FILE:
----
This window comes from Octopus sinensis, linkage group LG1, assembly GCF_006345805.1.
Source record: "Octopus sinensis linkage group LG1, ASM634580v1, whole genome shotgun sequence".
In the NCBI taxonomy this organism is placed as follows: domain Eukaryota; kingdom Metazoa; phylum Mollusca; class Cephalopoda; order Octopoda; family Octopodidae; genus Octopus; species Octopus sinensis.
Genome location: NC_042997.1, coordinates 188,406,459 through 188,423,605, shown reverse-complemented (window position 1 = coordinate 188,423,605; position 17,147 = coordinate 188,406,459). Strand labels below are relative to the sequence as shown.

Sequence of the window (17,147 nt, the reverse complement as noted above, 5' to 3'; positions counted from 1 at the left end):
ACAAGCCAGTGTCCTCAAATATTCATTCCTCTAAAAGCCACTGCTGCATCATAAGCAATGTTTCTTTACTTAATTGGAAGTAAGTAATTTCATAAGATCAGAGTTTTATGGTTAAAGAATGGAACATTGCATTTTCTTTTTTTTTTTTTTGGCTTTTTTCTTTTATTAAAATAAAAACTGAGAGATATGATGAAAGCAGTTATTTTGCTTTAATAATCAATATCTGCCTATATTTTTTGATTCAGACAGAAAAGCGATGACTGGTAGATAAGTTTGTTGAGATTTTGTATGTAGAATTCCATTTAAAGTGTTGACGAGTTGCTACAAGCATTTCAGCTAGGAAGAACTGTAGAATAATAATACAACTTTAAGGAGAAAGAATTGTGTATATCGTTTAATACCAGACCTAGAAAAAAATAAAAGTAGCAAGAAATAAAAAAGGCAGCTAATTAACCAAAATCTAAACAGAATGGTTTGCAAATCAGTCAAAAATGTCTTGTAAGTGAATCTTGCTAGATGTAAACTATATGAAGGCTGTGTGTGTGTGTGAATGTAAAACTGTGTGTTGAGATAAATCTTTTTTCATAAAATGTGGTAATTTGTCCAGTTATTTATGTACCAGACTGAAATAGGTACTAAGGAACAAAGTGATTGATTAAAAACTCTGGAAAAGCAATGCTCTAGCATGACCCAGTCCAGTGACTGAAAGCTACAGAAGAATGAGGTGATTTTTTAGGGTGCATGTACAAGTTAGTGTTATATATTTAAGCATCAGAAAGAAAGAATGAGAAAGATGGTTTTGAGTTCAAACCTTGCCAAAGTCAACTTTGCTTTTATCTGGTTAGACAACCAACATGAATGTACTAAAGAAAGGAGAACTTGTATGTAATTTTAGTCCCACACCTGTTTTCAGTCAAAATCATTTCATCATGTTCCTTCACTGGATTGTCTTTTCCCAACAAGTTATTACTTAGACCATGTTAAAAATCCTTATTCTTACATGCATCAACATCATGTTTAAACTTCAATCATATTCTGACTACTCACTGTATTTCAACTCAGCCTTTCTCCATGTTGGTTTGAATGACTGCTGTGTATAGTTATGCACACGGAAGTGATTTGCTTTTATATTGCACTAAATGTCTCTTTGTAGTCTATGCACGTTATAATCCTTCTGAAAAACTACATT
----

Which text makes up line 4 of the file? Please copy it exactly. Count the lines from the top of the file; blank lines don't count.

Genome location: NC_042997.1, coordinates 188,406,459 through 188,423,605, shown reverse-complemented (window position 1 = coordinate 188,423,605; position 17,147 = coordinate 188,406,459). Strand labels below are relative to the sequence as shown.